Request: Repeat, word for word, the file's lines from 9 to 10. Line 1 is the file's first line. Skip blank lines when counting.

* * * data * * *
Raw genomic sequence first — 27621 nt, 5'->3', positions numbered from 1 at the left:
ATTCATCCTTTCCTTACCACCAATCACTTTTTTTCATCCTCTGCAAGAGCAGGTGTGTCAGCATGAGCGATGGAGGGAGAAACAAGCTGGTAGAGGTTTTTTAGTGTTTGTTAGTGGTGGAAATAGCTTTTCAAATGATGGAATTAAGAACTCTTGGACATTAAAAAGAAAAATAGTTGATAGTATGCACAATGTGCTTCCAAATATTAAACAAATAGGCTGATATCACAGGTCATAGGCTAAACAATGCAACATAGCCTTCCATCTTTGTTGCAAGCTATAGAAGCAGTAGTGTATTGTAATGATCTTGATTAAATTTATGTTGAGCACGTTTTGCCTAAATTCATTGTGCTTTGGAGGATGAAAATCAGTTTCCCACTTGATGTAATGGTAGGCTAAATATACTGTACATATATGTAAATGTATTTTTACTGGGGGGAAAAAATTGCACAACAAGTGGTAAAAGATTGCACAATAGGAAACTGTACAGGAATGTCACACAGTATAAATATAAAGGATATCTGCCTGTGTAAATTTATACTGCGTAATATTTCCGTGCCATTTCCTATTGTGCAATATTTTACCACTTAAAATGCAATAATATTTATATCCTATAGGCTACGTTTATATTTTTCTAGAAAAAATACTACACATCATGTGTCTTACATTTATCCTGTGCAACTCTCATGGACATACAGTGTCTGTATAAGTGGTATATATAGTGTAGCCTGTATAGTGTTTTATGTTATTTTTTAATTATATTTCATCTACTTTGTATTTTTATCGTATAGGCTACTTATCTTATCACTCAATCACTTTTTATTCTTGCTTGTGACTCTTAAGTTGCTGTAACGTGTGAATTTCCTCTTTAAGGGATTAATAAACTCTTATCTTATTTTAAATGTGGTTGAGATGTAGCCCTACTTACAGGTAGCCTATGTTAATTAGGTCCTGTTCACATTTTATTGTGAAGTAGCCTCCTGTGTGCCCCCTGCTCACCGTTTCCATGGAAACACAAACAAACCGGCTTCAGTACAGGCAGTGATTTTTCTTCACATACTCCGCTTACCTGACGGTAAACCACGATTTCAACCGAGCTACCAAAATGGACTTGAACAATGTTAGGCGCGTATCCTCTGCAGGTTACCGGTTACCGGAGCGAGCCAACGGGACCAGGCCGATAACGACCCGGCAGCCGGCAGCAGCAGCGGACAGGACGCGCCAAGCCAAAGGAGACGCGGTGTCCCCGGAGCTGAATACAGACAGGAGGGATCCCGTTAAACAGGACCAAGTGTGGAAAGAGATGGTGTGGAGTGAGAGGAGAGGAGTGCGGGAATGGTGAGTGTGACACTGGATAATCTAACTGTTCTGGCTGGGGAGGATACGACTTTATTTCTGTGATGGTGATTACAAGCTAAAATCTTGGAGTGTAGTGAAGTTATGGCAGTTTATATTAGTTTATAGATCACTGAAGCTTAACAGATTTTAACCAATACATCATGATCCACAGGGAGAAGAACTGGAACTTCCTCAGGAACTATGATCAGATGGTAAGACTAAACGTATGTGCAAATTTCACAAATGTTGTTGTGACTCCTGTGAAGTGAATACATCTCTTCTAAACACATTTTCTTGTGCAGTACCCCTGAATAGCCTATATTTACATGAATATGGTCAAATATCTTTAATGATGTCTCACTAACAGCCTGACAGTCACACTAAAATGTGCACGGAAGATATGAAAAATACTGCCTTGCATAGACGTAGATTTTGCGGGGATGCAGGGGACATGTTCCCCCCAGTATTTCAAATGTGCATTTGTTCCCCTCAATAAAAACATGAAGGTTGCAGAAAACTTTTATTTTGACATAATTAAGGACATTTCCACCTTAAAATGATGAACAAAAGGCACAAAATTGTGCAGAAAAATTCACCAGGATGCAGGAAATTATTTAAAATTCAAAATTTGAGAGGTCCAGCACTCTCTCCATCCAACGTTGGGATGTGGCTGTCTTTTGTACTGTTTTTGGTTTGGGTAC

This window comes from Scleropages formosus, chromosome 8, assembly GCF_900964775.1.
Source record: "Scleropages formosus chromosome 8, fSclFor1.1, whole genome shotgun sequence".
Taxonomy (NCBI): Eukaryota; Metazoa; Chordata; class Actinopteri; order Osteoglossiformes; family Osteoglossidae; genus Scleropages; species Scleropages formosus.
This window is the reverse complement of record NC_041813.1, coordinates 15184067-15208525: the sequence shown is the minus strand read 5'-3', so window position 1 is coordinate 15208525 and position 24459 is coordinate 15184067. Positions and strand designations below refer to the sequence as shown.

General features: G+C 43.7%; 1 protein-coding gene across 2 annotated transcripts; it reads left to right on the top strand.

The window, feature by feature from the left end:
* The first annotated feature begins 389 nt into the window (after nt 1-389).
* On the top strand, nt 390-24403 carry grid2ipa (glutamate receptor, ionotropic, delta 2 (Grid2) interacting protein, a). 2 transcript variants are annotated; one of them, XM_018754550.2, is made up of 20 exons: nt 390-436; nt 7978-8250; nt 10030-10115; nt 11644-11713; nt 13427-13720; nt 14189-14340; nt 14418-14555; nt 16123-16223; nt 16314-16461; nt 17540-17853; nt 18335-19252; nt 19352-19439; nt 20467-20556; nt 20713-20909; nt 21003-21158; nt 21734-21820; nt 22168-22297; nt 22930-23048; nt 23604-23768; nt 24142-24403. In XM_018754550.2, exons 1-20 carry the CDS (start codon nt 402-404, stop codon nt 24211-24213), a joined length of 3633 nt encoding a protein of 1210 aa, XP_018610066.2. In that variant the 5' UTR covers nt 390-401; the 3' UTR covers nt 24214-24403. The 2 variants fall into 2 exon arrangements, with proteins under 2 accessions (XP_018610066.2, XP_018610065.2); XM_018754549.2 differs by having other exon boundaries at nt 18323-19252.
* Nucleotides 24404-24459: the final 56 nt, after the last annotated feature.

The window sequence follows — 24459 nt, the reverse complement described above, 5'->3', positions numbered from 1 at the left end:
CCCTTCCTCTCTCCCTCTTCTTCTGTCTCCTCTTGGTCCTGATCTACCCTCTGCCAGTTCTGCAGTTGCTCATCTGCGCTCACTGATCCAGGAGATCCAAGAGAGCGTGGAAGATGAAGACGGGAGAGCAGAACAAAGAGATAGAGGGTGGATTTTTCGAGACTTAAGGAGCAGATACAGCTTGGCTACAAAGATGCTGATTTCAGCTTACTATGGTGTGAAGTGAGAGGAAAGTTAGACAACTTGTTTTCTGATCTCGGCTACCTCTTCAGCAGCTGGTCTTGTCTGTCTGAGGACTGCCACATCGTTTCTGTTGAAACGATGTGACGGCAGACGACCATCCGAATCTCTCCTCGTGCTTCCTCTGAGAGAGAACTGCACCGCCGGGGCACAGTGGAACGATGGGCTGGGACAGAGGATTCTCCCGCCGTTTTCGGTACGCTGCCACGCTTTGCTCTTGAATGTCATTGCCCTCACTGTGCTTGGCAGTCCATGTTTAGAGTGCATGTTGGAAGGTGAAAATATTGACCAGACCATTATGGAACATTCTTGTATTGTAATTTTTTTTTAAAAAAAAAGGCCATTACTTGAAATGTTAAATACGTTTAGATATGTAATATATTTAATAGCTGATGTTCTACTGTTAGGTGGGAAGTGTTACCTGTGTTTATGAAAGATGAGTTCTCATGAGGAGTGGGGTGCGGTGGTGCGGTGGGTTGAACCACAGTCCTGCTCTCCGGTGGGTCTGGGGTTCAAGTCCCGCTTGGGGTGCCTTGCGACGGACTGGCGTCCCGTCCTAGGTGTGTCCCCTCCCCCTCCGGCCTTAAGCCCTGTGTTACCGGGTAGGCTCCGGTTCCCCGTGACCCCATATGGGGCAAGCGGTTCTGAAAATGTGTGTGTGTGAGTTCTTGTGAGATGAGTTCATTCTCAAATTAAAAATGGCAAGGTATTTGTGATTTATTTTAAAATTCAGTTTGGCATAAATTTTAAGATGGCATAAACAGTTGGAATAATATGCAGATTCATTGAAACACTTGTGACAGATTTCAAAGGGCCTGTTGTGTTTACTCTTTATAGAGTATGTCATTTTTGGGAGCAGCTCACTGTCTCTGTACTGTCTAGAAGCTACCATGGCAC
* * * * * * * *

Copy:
* The first annotated feature begins 389 nt into the window (after nt 1-389).
* On the top strand, nt 390-24403 carry grid2ipa (glutamate receptor, ionotropic, delta 2 (Grid2) interacting protein, a). 2 transcript variants are annotated; one of them, XM_018754550.2, is made up of 20 exons: nt 390-436; nt 7978-8250; nt 10030-10115; nt 11644-11713; nt 13427-13720; nt 14189-14340; nt 14418-14555; nt 16123-16223; nt 16314-16461; nt 17540-17853; nt 18335-19252; nt 19352-19439; nt 20467-20556; nt 20713-20909; nt 21003-21158; nt 21734-21820; nt 22168-22297; nt 22930-23048; nt 23604-23768; nt 24142-24403. In XM_018754550.2, exons 1-20 carry the CDS (start codon nt 402-404, stop codon nt 24211-24213), a joined length of 3633 nt encoding a protein of 1210 aa, XP_018610066.2. In that variant the 5' UTR covers nt 390-401; the 3' UTR covers nt 24214-24403. The 2 variants fall into 2 exon arrangements, with proteins under 2 accessions (XP_018610066.2, XP_018610065.2); XM_018754549.2 differs by having other exon boundaries at nt 18323-19252.